As the world’s finances have become more automated and digitized, the cases of identity fraud and financial exploitation have seen a drastic increase. The brunt of it has been affecting the older generations in recent years, whether it be from their inexperienced use of digital banking, or from defrauders believing that elders are simply easy targets.
Financial exploitation involves the illegal or improper use of an individual’s funds or property. Many defrauders get a hold of the information they need to commit varying types of elder abuse by deceiving them with promises of helpful services or financial benefits that do not exist or were misrepresented. It can be easy for anyone to get lured into these situations granted the deceivers are convincing enough.
The Investor Protection Trust Elder Fraud Survey determined that one in every five adults over the age of 65 in the United States have been the victim of some form of financial fraud. According to the MetLife Mature Market Institute Study from 2011, it was found that this financial exploitation is costing these seniors up to $2.9 billion on a yearly basis.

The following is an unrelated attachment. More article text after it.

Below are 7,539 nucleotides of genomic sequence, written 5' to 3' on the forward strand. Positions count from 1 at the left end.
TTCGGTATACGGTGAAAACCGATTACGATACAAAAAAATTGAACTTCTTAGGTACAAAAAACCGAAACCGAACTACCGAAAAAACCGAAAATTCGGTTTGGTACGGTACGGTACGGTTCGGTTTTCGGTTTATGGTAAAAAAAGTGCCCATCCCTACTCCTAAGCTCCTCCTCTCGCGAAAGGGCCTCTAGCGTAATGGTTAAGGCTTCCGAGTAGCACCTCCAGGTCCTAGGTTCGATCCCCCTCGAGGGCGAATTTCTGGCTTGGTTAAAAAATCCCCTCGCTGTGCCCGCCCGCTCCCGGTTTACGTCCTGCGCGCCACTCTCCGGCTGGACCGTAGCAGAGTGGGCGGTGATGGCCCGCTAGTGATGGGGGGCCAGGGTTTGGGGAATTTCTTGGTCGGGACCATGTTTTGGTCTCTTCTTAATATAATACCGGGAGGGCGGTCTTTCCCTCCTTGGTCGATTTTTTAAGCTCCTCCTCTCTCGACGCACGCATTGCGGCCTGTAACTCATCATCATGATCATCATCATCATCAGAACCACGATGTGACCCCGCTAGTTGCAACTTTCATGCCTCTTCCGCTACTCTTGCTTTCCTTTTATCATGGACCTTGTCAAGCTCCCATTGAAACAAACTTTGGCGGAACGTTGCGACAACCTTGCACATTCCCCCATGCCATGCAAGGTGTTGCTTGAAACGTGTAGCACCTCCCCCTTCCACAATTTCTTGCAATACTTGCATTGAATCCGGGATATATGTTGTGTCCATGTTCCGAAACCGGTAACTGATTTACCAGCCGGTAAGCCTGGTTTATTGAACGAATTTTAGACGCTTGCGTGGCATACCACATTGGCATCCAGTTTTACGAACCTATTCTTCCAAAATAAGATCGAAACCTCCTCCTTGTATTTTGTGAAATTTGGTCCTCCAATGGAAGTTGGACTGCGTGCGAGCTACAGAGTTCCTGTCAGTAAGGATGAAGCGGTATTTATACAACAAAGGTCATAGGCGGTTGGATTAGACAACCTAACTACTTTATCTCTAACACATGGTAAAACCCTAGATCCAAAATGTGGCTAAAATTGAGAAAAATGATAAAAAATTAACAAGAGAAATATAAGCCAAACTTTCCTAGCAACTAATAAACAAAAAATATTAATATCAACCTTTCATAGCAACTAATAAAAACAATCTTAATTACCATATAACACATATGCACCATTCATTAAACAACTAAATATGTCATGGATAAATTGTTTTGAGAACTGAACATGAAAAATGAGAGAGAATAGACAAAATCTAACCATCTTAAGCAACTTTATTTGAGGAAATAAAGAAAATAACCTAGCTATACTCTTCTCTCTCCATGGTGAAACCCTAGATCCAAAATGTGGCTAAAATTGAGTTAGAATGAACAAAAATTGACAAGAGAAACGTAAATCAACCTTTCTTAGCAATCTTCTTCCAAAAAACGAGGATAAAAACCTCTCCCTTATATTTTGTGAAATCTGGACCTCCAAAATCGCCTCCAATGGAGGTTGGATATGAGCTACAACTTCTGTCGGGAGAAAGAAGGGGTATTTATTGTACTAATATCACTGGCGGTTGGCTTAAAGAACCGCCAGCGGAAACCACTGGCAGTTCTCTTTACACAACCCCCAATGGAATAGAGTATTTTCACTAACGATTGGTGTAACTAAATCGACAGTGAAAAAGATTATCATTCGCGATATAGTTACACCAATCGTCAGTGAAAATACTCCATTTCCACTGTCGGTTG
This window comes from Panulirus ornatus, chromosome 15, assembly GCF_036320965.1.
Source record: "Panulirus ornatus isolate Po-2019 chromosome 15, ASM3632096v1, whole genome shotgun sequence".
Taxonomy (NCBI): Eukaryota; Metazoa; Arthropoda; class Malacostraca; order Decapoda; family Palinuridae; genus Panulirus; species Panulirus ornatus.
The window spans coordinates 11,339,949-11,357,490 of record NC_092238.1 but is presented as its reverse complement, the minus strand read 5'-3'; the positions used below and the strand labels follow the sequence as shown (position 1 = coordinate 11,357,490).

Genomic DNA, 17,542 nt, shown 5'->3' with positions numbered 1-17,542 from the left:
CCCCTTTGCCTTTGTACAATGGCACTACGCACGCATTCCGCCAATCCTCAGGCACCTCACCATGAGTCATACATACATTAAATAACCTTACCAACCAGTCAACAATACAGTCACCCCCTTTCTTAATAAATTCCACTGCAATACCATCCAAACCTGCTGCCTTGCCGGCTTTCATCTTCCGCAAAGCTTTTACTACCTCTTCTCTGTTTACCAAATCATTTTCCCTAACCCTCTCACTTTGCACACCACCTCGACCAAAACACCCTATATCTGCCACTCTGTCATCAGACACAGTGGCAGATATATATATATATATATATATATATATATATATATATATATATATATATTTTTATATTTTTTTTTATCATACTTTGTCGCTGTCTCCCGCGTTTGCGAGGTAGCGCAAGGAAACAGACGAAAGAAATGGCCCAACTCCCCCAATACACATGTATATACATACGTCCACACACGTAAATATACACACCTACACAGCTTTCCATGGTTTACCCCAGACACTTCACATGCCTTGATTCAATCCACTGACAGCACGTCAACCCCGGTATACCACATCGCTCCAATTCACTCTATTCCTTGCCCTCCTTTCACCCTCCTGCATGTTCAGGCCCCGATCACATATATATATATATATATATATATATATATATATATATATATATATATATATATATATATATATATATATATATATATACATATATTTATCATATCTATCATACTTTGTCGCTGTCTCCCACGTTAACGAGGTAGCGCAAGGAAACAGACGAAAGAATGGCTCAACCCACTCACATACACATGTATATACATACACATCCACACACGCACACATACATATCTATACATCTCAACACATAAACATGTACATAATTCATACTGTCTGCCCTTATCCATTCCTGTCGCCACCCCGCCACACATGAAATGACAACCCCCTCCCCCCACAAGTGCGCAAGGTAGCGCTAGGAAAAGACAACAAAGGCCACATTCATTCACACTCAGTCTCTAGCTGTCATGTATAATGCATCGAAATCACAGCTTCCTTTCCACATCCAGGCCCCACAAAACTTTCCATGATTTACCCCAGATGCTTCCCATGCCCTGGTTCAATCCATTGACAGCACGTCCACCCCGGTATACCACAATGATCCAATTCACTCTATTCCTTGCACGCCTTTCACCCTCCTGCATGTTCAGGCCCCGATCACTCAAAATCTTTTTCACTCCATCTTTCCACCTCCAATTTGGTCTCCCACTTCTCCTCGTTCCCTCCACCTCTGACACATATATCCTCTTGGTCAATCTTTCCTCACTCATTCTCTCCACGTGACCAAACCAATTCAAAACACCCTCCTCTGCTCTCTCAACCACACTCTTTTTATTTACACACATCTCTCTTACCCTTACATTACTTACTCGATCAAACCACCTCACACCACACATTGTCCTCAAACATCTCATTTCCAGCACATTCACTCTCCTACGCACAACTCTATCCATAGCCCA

These financial elder abuse statistics have escalated so quickly, that it now rivals some of the more serious claims solely in frequency. Self-reported major financial exploitation in a recent study was reported at a rate of 41 elders out of every 1000 surveyed. This topped rates of self-reported emotional, physical, and sexual abuse, as well as neglect.
One of the more difficult aspects of resolving identity fraud and financial exploitation is finding the culprits who committed the crime. In this digital age, many of the people savvy and careless enough to commit one of these offenses, are also likely able to cover their tracks.
If these elder abuse facts continue to become more of a problem and skyrocket at such a quick pace, we could end up seeing a large number of older aged adults being left in financially tough spots that have the potential to affect their health.